Lightfoot's 2020 budget is good enough for now

The best thing you can say about the mayor's new budget is that, at least on paper, it's balanced. And that's not nothing.

Chicago Mayor Lori Lightfoot
Stephen J. Serio

79彩票注册网址

The best thing you can say about the budget that Chicago Mayor Lori Lightfoot just passed through the City Council is that, at least on paper, it's balanced.

79彩票注册网址That's not nothing, by the way. In fact, given the situation Lightfoot and her fledgling team faced when they came into office this year, hammering out a budget that covers the city's costs without radically ratcheting up property taxes or necessitating a round of painful, widespread layoffs is an achievement in its way.

79彩票注册网址So, that's the good news.

79彩票注册网址What's unclear is whether this budget is durable enough to carry us through the year ahead. The mayor and her team made some calculated bets to make the math add up.

As Crain's A.D. Quig reported on the day Lightfoot's $11.6 billion budget passed the council by a 39-11 vote, the 2020 spending plan includes an added $281 million payment to the city's statutory contribution to police and fire pensions, one of the city's rising costs that does not yet have a structural solution. Revenues from a Chicago casino are meant to be dedicated to those pensions, but Lightfoot failed during the recent veto session in Springfield to land a more favorable tax structure to get a casino up and running. The 2020 budget did not count on those revenues, but the mayor has pledged to try again in January.

79彩票注册网址Similarly, Lightfoot is projecting that she'll get $150 million in personnel savings from zero-based budgeting, but her team has not yet specified where those cuts are going to come from. Her budget also counts on $163 million in new Medicaid reimbursement for use of Fire Department ambulances that may or may not come through. And she is betting that credit rating agencies won't balk at her immediately booking $200 million in savings over coming decades from a debt refinancing. As Crain's political columnist Greg Hinz points out, a midyear course correction on the budget—read a property tax increase—may be inevitable.

Meanwhile, the budget figures on another chunk of change—$74 million—that comes from declaring a surplus in tax-increment financing district funds. That's not something the mayor can do every year without facing claims that a TIF program throwing off that much extra cash is out of whack.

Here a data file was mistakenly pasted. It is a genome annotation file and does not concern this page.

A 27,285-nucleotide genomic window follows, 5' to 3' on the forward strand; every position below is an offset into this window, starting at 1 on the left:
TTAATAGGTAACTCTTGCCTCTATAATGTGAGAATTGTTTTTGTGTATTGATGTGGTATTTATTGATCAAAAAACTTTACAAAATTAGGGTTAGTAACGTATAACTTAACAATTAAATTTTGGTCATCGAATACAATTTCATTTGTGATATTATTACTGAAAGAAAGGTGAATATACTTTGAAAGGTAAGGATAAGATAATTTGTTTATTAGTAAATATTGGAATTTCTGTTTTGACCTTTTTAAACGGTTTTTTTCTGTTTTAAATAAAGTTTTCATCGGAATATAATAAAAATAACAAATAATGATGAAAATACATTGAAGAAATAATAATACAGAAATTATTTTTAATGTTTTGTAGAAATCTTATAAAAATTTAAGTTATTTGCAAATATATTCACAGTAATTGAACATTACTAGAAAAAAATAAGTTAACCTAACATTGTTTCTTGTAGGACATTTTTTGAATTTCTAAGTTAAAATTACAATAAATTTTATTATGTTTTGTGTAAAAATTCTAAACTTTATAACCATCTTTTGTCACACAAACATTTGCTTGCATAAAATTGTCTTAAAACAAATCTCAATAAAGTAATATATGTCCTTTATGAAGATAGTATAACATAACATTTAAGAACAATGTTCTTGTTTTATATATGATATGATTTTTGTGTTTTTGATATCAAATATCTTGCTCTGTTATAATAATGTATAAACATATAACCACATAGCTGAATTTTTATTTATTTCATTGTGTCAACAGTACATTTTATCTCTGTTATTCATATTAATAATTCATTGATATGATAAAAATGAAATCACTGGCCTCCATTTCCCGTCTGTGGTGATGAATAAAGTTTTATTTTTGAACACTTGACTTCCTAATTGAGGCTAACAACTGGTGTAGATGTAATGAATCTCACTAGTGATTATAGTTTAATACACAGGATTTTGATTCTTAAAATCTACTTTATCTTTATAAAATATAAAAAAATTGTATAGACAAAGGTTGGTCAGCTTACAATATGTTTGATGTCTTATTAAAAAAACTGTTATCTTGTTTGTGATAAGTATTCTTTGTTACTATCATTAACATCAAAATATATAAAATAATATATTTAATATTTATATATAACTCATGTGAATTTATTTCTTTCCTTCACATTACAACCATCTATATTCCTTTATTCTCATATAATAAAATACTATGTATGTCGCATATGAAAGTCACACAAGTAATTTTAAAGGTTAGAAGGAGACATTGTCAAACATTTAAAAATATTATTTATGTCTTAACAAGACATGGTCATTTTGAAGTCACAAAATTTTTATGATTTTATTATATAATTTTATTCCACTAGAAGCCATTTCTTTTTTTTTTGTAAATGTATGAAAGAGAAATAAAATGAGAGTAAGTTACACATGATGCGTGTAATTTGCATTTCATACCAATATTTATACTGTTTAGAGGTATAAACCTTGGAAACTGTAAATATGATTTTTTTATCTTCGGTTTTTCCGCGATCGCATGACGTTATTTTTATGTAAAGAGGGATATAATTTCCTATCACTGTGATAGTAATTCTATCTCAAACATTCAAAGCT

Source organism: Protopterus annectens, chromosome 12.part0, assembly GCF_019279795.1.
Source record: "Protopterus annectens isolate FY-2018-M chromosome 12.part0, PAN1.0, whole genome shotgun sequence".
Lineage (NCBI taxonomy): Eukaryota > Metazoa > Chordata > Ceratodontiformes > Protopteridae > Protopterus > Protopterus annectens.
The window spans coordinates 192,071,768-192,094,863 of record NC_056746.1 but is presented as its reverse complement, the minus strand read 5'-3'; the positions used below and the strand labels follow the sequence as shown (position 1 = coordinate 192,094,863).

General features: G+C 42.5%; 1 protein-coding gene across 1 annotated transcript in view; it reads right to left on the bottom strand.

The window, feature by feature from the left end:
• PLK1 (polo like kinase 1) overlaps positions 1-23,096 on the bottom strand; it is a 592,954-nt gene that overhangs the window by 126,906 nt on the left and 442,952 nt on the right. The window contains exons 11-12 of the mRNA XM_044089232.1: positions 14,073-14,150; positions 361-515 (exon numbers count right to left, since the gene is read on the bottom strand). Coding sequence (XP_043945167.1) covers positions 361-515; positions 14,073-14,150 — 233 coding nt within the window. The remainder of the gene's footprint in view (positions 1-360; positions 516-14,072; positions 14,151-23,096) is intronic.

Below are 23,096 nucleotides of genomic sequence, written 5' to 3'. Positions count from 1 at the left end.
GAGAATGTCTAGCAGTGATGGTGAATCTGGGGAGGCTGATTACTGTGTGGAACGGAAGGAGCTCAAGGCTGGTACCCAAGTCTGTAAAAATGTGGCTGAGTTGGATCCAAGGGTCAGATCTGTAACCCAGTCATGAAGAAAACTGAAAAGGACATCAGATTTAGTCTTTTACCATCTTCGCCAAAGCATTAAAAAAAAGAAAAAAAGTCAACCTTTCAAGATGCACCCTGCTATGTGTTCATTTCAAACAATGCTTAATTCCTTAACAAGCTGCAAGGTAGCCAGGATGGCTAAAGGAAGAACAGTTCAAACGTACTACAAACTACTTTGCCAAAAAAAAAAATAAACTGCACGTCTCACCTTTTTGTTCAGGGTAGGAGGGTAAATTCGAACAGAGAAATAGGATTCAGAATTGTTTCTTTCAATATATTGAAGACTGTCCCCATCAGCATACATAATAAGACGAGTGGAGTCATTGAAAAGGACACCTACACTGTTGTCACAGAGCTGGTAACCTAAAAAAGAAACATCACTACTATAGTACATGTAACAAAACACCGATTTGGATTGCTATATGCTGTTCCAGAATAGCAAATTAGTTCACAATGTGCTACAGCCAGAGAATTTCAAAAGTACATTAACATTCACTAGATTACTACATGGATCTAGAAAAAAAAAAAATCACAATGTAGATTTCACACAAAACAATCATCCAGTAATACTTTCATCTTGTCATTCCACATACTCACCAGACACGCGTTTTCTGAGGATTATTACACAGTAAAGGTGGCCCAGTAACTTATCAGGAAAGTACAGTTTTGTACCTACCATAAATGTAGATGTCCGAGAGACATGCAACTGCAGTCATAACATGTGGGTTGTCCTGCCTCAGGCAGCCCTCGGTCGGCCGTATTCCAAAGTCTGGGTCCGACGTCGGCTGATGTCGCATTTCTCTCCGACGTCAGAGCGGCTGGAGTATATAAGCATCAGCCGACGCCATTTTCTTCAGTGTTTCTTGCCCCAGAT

79彩票注册网址Balancing the 2021 budget is likely to be even more difficult because Lightfoot won't be able to rely on such one-time tricks as the $200 million debt refinancing. She'll also need to come up with another few hundred million dollars to finance pensions.

To get the job done next year, the mayor really must get her revamped casino tax proposal pushed through Springfield. And she would dearly like to pass her real estate transfer tax—though to do that, she'll likely have to cut some sort of deal with the progressives who are snapping at her on her left while keeping the real estate investment community at bay.

Lightfoot learned a few things, it would seem, from her setbacks in Springfield and with the teachers union this year. The real test of how well she learned those lessons will come in the year ahead. In the meantime, she's right to declare a temporary victory on the 2020 budget—and to savor the celebratory glass of scotch she promised herself.

7072彩票开户 7073彩票地址 963彩票开户 7073彩票网址 689彩票邀请码 7073彩票注册 8炫彩彩票app 677彩票开户 7073彩票登录 66顺彩票app
Letter
to the
Editor

Have something to get off your chest? You can?send us an email.?Or tell us on our page or on? @CrainsChicago.